Primary Care Patients' Willingness to Participate in Comprehensive Weight Loss Programs: From the WWAMI Region Practice and Research Network

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Abstract

Purpose:

In the United States, 69% of adults are overweight or obese, as defined by a body mass index (BMI) ≥25 kg/m2. The US Preventive Services Task Force recommends screening all adult patients for obesity and referring obese patients to intensive, multicomponent behavioral weight loss programs comprising 12 to 26 yearly sessions. The objective of this study is to determine the degree to which overweight and obese primary care patients report willingness to participate in these intensive weight loss programs and to identify the patient factors associated with reported willingness to participate.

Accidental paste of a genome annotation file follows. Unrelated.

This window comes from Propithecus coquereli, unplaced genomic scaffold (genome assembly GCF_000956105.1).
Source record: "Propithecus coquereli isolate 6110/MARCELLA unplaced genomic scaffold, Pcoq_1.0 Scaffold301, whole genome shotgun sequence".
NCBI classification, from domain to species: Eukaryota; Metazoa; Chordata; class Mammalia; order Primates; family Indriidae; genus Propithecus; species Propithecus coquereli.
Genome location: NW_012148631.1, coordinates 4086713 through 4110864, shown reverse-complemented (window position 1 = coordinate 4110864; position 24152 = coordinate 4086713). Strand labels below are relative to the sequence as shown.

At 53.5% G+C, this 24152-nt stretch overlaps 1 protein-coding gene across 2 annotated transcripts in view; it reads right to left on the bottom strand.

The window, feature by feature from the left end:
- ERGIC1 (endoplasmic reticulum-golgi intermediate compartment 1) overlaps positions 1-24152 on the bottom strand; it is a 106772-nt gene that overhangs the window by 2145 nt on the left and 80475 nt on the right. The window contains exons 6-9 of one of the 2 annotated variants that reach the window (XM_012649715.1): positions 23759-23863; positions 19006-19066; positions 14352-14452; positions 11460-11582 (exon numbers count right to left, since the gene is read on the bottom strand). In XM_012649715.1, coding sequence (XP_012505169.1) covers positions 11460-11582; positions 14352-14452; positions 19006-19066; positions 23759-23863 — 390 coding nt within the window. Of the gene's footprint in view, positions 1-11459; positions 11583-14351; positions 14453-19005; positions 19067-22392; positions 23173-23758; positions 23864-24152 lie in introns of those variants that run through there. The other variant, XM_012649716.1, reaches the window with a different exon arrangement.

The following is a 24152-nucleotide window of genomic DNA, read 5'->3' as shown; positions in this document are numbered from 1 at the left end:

Methods:

This 2013 cross-sectional survey was offered to all adult patients seen for an office visit at 1 of 12 primary care clinics in the Washington, Wyoming, Alaska, Montana and Idaho (WWAMI) Region Practice and Research Network (WPRN). Patients self-reported both their health information and their willingness to participate in a comprehensive weight loss program. Respondents were characterized by descriptive statistics. We compared reported rates of willingness to participate by patient factors and assessed which patient factors were independently associated with reported willingness using bivariate analysis and logistic regression, respectively.

Results:

Of overweight and obese respondents, 63% reported willingness to participate in comprehensive weight loss programs. Age, sex, race/ethnicity, insurance status, BMI, and reason for wanting to lose weight were all significantly and independently associated with reported willingness to participate.

Conclusions:

Reported willingness to participate in comprehensive weight loss programs suggests that additional resources are needed to understand strategies for disseminating and implementing effective comprehensive weight loss programs.

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